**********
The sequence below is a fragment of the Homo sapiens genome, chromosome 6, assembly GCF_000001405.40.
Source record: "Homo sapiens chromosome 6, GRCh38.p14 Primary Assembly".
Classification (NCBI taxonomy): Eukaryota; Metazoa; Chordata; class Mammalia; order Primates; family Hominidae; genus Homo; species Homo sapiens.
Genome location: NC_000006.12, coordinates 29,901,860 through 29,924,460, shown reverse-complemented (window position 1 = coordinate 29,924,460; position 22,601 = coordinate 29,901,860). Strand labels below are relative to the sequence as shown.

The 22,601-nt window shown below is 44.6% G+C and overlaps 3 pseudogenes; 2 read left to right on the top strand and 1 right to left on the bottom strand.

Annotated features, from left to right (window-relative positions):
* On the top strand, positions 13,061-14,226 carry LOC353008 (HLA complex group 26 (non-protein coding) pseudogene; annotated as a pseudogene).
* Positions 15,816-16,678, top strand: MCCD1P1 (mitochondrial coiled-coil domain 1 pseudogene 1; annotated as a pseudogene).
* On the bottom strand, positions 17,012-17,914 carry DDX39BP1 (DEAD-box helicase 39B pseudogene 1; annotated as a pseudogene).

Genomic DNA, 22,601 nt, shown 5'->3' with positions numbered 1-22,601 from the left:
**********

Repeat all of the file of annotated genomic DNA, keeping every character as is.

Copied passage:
The sequence below is a fragment of the Homo sapiens genome, chromosome 6, assembly GCF_000001405.40.
Source record: "Homo sapiens chromosome 6, GRCh38.p14 Primary Assembly".
Classification (NCBI taxonomy): Eukaryota; Metazoa; Chordata; class Mammalia; order Primates; family Hominidae; genus Homo; species Homo sapiens.
Genome location: NC_000006.12, coordinates 29,901,860 through 29,924,460, shown reverse-complemented (window position 1 = coordinate 29,924,460; position 22,601 = coordinate 29,901,860). Strand labels below are relative to the sequence as shown.

The 22,601-nt window shown below is 44.6% G+C and overlaps 3 pseudogenes; 2 read left to right on the top strand and 1 right to left on the bottom strand.

Annotated features, from left to right (window-relative positions):
* On the top strand, positions 13,061-14,226 carry LOC353008 (HLA complex group 26 (non-protein coding) pseudogene; annotated as a pseudogene).
* Positions 15,816-16,678, top strand: MCCD1P1 (mitochondrial coiled-coil domain 1 pseudogene 1; annotated as a pseudogene).
* On the bottom strand, positions 17,012-17,914 carry DDX39BP1 (DEAD-box helicase 39B pseudogene 1; annotated as a pseudogene).

Genomic DNA, 22,601 nt, shown 5'->3' with positions numbered 1-22,601 from the left: